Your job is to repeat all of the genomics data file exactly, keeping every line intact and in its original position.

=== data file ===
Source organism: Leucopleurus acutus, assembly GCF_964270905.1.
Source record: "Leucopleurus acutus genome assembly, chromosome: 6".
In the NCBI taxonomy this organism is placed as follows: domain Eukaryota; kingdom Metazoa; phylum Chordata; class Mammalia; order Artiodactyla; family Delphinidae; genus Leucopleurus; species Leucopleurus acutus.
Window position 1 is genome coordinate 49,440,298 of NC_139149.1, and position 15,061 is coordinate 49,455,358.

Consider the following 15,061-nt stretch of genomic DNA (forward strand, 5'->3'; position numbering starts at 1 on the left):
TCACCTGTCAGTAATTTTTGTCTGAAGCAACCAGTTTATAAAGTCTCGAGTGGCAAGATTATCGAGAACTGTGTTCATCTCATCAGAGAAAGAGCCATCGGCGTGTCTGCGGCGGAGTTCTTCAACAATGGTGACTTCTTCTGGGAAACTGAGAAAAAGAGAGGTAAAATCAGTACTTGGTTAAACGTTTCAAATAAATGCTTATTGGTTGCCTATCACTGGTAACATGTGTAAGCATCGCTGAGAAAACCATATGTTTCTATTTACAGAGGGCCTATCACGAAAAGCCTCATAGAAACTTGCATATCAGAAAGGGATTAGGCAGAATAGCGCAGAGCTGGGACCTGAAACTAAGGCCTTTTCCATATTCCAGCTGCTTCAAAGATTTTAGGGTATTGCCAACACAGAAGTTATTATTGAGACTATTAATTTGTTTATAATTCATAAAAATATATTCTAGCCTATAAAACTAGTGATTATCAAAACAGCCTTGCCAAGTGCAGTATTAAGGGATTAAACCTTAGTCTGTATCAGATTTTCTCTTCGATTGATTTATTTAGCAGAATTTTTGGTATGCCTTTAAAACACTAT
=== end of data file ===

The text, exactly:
Source organism: Leucopleurus acutus, assembly GCF_964270905.1.
Source record: "Leucopleurus acutus genome assembly, chromosome: 6".
In the NCBI taxonomy this organism is placed as follows: domain Eukaryota; kingdom Metazoa; phylum Chordata; class Mammalia; order Artiodactyla; family Delphinidae; genus Leucopleurus; species Leucopleurus acutus.
Window position 1 is genome coordinate 49,440,298 of NC_139149.1, and position 15,061 is coordinate 49,455,358.

Consider the following 15,061-nt stretch of genomic DNA (forward strand, 5'->3'; position numbering starts at 1 on the left):
TCACCTGTCAGTAATTTTTGTCTGAAGCAACCAGTTTATAAAGTCTCGAGTGGCAAGATTATCGAGAACTGTGTTCATCTCATCAGAGAAAGAGCCATCGGCGTGTCTGCGGCGGAGTTCTTCAACAATGGTGACTTCTTCTGGGAAACTGAGAAAAAGAGAGGTAAAATCAGTACTTGGTTAAACGTTTCAAATAAATGCTTATTGGTTGCCTATCACTGGTAACATGTGTAAGCATCGCTGAGAAAACCATATGTTTCTATTTACAGAGGGCCTATCACGAAAAGCCTCATAGAAACTTGCATATCAGAAAGGGATTAGGCAGAATAGCGCAGAGCTGGGACCTGAAACTAAGGCCTTTTCCATATTCCAGCTGCTTCAAAGATTTTAGGGTATTGCCAACACAGAAGTTATTATTGAGACTATTAATTTGTTTATAATTCATAAAAATATATTCTAGCCTATAAAACTAGTGATTATCAAAACAGCCTTGCCAAGTGCAGTATTAAGGGATTAAACCTTAGTCTGTATCAGATTTTCTCTTCGATTGATTTATTTAGCAGAATTTTTGGTATGCCTTTAAAACACTAT